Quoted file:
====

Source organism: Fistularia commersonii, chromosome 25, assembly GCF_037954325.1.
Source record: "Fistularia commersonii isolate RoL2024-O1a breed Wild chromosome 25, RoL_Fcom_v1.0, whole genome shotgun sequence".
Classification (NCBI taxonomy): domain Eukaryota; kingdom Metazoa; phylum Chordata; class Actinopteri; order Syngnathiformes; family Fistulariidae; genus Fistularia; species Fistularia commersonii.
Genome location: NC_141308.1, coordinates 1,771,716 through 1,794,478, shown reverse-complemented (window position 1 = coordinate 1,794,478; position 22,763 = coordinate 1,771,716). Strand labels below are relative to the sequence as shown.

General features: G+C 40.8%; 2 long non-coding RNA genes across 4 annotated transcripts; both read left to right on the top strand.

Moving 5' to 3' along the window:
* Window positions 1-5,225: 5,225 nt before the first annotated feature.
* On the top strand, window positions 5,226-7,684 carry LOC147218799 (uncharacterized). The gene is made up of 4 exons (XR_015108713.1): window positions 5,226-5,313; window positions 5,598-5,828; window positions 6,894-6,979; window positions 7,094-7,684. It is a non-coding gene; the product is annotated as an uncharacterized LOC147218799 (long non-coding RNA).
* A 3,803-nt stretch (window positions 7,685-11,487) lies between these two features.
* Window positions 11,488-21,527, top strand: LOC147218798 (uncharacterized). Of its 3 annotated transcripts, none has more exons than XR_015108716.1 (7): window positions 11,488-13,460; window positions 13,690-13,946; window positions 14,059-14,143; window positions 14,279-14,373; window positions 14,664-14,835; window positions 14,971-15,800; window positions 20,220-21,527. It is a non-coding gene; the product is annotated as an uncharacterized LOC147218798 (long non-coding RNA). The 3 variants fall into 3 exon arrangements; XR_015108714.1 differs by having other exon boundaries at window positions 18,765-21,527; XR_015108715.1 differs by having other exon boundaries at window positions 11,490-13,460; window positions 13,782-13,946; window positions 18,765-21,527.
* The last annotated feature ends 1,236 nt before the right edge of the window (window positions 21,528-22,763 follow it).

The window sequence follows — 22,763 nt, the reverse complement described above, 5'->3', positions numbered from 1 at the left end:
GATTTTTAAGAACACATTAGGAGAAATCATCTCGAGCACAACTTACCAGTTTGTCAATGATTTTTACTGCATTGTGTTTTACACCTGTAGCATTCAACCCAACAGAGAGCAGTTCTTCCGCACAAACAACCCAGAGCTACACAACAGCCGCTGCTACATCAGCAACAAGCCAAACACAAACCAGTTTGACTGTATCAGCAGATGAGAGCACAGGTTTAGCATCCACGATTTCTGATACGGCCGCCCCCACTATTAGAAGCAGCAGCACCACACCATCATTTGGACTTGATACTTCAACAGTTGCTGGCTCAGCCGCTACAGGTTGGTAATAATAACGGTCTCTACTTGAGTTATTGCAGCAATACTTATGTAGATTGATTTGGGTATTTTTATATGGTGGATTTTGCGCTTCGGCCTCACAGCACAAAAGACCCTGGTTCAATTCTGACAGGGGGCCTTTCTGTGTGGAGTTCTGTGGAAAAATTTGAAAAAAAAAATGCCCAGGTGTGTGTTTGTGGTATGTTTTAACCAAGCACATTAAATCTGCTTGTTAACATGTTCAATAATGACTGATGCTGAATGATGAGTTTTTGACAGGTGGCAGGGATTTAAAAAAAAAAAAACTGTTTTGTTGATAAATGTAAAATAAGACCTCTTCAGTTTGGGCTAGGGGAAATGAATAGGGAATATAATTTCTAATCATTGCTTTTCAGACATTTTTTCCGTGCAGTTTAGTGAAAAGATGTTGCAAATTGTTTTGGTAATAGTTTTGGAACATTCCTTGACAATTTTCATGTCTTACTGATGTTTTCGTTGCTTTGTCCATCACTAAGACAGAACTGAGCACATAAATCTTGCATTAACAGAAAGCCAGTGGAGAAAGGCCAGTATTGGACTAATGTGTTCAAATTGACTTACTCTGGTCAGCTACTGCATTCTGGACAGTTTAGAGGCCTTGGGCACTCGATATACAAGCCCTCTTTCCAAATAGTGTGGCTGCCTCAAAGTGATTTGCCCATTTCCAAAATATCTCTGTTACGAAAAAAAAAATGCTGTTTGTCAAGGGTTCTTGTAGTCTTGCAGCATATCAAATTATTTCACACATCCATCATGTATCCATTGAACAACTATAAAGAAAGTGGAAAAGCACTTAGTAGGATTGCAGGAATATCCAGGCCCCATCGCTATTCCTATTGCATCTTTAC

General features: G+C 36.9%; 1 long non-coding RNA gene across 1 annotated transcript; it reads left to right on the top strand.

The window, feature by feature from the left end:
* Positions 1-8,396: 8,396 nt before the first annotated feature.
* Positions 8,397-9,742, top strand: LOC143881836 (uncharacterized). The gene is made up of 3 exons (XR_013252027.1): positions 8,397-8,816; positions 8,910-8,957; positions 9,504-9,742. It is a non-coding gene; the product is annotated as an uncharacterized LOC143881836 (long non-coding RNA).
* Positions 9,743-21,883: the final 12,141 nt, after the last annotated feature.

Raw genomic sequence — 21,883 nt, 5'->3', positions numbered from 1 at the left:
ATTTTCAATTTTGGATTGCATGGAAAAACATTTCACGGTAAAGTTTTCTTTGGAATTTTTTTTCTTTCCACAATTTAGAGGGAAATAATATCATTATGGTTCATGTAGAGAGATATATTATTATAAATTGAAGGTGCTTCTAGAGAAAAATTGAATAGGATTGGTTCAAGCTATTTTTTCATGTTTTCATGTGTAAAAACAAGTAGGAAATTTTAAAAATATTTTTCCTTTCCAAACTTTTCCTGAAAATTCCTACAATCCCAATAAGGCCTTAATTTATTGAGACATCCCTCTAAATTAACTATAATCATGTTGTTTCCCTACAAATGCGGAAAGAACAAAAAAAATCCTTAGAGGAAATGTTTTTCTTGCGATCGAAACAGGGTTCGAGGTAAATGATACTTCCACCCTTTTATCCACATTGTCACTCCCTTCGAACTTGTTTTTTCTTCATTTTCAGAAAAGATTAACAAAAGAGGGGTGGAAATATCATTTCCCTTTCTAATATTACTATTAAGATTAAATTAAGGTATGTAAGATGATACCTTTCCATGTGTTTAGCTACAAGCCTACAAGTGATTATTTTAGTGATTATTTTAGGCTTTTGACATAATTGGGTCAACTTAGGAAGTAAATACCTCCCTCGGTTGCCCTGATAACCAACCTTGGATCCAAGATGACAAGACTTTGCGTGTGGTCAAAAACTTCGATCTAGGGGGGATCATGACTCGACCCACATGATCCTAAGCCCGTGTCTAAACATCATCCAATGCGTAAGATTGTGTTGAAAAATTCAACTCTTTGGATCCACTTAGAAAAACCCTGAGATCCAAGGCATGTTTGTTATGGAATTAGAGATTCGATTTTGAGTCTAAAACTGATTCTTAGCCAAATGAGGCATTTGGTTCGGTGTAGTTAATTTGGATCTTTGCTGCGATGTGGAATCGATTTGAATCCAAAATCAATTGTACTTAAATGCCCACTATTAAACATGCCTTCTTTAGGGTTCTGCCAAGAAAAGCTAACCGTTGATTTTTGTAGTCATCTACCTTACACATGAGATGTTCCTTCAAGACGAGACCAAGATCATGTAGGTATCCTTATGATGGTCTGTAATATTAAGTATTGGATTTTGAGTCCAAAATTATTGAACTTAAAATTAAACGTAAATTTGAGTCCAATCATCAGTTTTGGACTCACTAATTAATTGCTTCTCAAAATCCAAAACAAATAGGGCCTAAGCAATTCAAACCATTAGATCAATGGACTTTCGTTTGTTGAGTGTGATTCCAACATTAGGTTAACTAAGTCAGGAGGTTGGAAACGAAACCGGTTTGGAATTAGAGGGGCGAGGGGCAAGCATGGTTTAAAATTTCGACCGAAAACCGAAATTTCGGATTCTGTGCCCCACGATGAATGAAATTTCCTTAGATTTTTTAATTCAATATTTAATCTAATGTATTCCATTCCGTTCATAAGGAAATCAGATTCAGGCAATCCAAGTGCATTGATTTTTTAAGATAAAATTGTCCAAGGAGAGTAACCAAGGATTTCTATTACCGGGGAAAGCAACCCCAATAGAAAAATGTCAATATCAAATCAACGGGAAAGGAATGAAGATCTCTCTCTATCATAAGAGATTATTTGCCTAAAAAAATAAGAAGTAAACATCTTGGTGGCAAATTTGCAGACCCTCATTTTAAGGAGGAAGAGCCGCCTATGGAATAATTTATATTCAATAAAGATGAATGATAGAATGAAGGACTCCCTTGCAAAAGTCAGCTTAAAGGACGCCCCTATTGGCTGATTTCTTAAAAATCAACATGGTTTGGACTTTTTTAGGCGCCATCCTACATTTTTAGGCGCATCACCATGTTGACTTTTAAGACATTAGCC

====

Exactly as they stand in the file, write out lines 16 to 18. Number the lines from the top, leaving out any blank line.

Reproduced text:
* Positions 1-8,396: 8,396 nt before the first annotated feature.
* Positions 8,397-9,742, top strand: LOC143881836 (uncharacterized). The gene is made up of 3 exons (XR_013252027.1): positions 8,397-8,816; positions 8,910-8,957; positions 9,504-9,742. It is a non-coding gene; the product is annotated as an uncharacterized LOC143881836 (long non-coding RNA).
* Positions 9,743-21,883: the final 12,141 nt, after the last annotated feature.